One of the key drivers of cannabis legalization is tax revenue. States that adopt medical and recreational marijuana programs tend to experience an influx of tax revenue. Colorado is a prime example. The state has collected $1.6 billion in marijuana sales taxes and fee revenue from 2015 to 2021. Now, the U.S. is catching up and nationwide cannabis tax revenue has exceeded $10 billion.
In some places, marijuana taxes are even higher than taxes collected from alcohol. Here are the details.
Cannabis sale growth slowed in 2021, but capital is up.
After a record-high year for marijuana sales in 2020, sales growth slumped last year. In 2020, marijuana sales in California, Colorado, Nevada, Oregon, and Washington jumped 39.2 percent.
In the second pandemic year, 2021, year-over-year sales growth in the same states was much lower at 15.9 percent.
Still, five states—Alabama, Connecticut, New Mexico, New York, and Virginia—opened new markets in 2021. Meanwhile, cannabis companies raised more than $12.7 billion in capital over the course of the year, which was is a 60-percent jump from just three years prior.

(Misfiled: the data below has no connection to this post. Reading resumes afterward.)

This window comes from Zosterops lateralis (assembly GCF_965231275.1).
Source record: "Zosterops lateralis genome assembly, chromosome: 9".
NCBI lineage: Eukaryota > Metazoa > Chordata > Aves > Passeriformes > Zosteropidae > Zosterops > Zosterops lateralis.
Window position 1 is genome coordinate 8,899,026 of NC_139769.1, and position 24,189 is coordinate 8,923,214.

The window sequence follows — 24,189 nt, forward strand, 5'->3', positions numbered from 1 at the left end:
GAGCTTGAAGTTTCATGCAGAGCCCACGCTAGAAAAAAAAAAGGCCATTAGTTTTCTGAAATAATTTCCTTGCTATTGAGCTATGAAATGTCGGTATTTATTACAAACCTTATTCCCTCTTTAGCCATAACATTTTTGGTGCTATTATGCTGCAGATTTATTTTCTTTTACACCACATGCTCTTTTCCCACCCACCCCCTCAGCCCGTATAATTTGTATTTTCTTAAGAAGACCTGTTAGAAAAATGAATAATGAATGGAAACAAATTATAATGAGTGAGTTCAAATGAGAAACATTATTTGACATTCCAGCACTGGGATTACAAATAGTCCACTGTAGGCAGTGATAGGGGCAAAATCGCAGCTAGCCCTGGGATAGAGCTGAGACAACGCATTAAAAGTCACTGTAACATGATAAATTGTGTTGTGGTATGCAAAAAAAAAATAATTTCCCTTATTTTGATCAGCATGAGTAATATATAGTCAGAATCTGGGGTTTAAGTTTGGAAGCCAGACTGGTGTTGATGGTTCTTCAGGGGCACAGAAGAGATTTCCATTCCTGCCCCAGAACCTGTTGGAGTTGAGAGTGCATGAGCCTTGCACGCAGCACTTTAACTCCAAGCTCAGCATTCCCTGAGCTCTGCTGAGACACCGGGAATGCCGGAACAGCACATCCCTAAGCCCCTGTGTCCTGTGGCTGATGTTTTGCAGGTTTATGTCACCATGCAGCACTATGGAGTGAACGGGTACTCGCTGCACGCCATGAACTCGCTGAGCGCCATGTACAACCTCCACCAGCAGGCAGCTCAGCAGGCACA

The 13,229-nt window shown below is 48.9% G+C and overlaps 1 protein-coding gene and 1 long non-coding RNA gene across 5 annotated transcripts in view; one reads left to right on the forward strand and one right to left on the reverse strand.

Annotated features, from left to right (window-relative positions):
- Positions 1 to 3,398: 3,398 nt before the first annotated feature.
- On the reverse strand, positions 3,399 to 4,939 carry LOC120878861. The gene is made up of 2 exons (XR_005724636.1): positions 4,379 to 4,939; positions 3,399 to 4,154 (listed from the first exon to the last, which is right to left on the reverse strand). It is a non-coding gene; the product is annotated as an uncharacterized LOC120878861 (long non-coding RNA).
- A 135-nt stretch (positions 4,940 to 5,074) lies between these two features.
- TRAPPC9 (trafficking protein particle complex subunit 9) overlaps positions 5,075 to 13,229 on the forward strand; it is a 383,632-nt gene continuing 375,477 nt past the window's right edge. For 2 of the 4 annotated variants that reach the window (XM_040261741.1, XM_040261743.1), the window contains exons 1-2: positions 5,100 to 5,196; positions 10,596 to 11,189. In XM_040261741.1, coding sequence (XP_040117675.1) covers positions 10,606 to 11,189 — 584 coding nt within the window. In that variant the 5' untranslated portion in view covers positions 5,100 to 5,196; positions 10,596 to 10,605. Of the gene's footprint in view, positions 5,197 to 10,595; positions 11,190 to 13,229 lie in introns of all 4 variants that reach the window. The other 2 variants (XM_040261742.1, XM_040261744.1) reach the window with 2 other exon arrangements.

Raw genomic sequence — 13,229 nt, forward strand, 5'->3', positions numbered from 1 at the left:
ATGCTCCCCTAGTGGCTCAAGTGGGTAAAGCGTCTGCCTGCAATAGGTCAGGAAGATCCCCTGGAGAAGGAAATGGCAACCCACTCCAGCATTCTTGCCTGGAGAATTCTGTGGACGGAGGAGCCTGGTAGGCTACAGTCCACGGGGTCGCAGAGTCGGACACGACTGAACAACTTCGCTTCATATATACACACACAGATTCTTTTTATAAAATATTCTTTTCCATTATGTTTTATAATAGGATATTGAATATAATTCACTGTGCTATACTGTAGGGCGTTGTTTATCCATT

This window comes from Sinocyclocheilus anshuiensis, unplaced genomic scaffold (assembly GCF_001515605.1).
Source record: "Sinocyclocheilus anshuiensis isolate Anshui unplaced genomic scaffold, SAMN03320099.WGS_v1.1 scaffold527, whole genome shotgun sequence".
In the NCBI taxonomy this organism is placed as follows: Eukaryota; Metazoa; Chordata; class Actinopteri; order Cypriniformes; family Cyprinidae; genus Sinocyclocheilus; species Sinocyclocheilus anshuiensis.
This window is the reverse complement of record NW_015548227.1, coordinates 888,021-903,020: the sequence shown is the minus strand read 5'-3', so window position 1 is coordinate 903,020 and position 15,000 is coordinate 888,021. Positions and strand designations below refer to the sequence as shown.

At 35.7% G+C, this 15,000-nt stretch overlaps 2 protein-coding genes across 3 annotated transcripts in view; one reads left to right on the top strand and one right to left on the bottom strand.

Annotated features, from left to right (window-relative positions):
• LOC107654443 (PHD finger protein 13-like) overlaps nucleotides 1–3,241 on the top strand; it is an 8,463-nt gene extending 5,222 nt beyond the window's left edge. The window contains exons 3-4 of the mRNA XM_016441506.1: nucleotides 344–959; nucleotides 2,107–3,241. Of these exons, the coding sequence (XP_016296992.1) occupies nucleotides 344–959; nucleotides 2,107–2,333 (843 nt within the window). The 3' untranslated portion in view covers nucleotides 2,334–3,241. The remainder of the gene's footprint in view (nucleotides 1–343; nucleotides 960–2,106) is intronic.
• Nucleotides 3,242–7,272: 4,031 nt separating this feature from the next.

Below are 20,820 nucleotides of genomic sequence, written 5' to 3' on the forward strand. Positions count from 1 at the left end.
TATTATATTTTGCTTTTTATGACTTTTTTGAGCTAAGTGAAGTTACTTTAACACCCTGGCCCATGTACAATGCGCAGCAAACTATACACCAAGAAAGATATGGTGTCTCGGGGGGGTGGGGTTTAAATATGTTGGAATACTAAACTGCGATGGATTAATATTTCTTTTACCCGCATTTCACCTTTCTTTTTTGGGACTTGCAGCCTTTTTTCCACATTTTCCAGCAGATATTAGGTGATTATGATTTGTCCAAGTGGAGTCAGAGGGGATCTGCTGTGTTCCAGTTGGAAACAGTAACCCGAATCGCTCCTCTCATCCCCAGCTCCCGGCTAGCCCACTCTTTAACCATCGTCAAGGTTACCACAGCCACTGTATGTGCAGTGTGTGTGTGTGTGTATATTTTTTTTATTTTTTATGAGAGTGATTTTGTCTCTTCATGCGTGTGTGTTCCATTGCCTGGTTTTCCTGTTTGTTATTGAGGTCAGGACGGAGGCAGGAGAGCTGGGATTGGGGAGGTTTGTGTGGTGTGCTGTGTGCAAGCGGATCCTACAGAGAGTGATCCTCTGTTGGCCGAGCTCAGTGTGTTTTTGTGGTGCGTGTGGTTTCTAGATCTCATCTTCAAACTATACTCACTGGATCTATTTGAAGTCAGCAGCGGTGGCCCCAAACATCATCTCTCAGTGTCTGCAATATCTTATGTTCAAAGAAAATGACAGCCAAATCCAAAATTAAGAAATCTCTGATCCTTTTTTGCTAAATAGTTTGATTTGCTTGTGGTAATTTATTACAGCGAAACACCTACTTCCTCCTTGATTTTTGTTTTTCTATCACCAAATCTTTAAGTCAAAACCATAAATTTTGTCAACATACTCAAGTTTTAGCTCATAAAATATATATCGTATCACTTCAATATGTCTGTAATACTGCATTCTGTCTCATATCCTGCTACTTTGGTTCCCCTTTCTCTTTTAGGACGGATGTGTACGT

The increased tax revenue that comes from this should put a smiley face on lawmakers’ demeanors (cue the Anna Faris movie reference).
The tax revenue from cannabis surpassed $10 billion.
A Marijuana Policy Project (MPP) report says that U.S. states have generated a collective $10.4 billion in tax revenue. Some states have yet to report sales data from the last 1–3 months of 2021. However, the $10.4 billion reported accounts for all sales since 2014, when Colorado and Washington first started cannabis sales.
Cannabis sales are projected to keep growing over the next few years as states start or pursue new medical and recreational programs.
Karen O’Keefe, the director of state policies at the MPP, said, “In many instances, that revenue is being distributed to much needed public services and programs, including reinvesting in communities that were devastated by the war on drugs. This is in stark contrast to prohibition, which costs taxpayers billions of dollars each year to enforce.”
Marijuana excise taxes exceeded alcohol in Massachusetts.
In Massachusetts, where cannabis is recreationally legal, cannabis excise taxes exceeded alcohol excise taxes in 2021.
Massachusetts levies excise taxes on both marijuana and alcohol at a rate of 10.75 percent. This is in addition to a state sales tax of 6.25 percent and a local tax of 3 percent.
Halfway through the state’s fiscal year in December 2021, the marijuana excise tax revenue hit $74.2 million. At the same time, alcohol excise tax revenue hit $51.3 million.
This is the first time alcohol excise taxes fell below cannabis in Massachusetts and it’s a big difference. Plus, excise taxes are only about half of the taxes collected on cannabis sales. So, you can imagine how much of a difference cannabis sales are making in the state.
Legal marijuana sales are expected to keep growing steadily in the U.S. Experts project $25.1 billion in sales in 2025—up from about $14.9 billion in 2021. Naturally, tax revenue is poised to follow suit.